New Yorkers, and the world, are likely to embrace a design that holds a spiritual nature to remember those who were lost and one that symbolizes the strength of the city, and
the country as a whole, and its people.
Index trader Derek Turner, who lives and works in the Bahamas, lost friends in the towers. He came to visit the site on a chilly day Feb 2002 to speak to them one last
time. He awoke from a dream at 4:20 a.m. the following morning in his Manhattan hotel room and drew a sketch of what he thought should be built on the complex.
That was the beginning to create world’s
tallest building at 1,750 feet. It would include five cylindrical towers topped by an 11-story pyramid, arising from an enclosed, transparent, climate-controlled landscaped biosphere.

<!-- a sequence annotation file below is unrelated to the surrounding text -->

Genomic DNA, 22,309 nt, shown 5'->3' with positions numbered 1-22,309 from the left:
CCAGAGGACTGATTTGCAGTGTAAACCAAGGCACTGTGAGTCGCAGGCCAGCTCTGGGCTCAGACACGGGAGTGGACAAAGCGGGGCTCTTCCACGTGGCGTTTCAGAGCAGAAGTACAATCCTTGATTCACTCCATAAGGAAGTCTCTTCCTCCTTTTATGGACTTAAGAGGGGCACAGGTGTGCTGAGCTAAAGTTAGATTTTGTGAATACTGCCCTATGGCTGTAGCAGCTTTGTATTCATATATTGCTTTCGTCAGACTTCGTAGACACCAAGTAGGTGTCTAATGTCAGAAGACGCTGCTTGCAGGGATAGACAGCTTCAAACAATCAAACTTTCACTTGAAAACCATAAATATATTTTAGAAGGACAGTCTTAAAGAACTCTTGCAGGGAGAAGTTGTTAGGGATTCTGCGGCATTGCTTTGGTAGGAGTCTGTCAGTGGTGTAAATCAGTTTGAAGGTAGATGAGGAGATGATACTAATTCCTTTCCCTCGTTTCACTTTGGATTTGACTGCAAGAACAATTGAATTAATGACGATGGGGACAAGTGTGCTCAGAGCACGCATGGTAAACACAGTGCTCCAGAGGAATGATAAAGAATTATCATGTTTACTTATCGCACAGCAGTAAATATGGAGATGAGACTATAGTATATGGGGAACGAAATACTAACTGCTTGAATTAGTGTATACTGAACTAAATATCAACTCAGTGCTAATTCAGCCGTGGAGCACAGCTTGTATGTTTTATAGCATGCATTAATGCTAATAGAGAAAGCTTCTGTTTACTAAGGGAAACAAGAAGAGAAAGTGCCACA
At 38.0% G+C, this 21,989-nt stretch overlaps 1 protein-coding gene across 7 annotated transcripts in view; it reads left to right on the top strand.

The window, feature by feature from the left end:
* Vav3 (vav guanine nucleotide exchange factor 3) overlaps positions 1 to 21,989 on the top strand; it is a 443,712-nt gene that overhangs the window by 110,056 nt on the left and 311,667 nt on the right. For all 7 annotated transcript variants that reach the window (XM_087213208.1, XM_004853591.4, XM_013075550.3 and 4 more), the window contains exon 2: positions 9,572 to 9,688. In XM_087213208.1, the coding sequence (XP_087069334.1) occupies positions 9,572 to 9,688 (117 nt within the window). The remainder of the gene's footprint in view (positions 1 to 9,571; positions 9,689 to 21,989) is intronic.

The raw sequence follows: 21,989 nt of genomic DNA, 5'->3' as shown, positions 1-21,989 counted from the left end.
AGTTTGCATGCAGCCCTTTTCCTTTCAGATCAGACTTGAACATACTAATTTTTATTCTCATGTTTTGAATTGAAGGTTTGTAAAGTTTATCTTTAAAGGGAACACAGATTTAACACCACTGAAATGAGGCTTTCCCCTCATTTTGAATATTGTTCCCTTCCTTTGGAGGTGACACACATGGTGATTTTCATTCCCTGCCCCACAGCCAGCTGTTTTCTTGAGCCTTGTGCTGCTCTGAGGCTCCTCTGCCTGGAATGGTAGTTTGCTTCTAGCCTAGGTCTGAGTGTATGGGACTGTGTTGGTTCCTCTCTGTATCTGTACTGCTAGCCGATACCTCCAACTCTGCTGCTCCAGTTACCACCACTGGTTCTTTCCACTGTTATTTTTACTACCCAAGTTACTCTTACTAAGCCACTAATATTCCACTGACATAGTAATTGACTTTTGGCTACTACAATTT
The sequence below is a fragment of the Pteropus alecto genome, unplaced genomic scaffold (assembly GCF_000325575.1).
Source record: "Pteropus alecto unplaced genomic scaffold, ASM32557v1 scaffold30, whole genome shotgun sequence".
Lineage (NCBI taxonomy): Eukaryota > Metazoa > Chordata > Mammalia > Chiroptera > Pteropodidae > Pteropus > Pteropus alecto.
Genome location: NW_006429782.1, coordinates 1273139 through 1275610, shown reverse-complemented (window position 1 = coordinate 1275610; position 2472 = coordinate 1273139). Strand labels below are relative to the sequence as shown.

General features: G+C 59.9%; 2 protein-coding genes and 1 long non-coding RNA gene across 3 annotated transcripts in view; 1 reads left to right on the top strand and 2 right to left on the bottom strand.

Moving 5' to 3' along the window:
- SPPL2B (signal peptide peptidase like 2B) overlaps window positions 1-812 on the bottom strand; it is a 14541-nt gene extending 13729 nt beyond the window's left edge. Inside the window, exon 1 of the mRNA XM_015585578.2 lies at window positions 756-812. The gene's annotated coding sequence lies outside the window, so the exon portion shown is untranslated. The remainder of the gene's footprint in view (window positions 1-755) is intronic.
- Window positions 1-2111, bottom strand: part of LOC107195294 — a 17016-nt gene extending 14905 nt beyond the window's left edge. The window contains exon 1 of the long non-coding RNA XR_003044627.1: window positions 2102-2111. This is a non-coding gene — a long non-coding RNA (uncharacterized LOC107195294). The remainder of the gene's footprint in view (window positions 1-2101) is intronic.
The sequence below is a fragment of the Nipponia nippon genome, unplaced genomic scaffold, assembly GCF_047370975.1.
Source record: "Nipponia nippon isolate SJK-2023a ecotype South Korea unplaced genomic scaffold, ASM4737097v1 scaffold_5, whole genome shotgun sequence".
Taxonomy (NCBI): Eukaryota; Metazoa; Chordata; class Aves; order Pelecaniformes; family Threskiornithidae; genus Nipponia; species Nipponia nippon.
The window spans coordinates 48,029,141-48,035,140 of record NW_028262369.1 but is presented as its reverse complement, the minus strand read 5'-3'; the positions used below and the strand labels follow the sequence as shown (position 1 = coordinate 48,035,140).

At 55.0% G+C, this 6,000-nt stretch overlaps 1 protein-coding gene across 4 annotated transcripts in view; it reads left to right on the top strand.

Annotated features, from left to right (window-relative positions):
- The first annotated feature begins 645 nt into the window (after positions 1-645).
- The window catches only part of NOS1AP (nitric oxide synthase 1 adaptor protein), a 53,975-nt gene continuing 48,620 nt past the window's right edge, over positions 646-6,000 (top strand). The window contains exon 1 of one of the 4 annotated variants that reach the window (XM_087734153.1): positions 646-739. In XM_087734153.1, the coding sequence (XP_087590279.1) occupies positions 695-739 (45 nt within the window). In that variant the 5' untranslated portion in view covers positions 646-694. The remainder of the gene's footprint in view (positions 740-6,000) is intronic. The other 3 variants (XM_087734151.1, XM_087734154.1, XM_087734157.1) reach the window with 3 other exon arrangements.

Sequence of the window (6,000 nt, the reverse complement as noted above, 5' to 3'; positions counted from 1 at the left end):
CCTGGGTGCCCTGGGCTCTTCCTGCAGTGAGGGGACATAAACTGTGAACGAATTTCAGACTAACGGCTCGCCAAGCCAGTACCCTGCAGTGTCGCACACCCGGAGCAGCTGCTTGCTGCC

Other features would
include 50 elevators named after the U.S. states and revolving floors of international cuisine and observation platforms. The design also includes concert, opera and theater halls, recreation areas and underground
shopping areas, waterways and greenery.
But the clincher may be the biosphere, which will house 2,883 trees -- one for every person who died that day, which will forever bear a plaque and picture of the
And why does Turner think his design should be chosen?
"It’s got heart - that’s the difference," he said. People "want a beacon bigger and brighter than what was ever built before
and no way would these people allow something anything less than what was there. "This is a living memorial, not an inert one."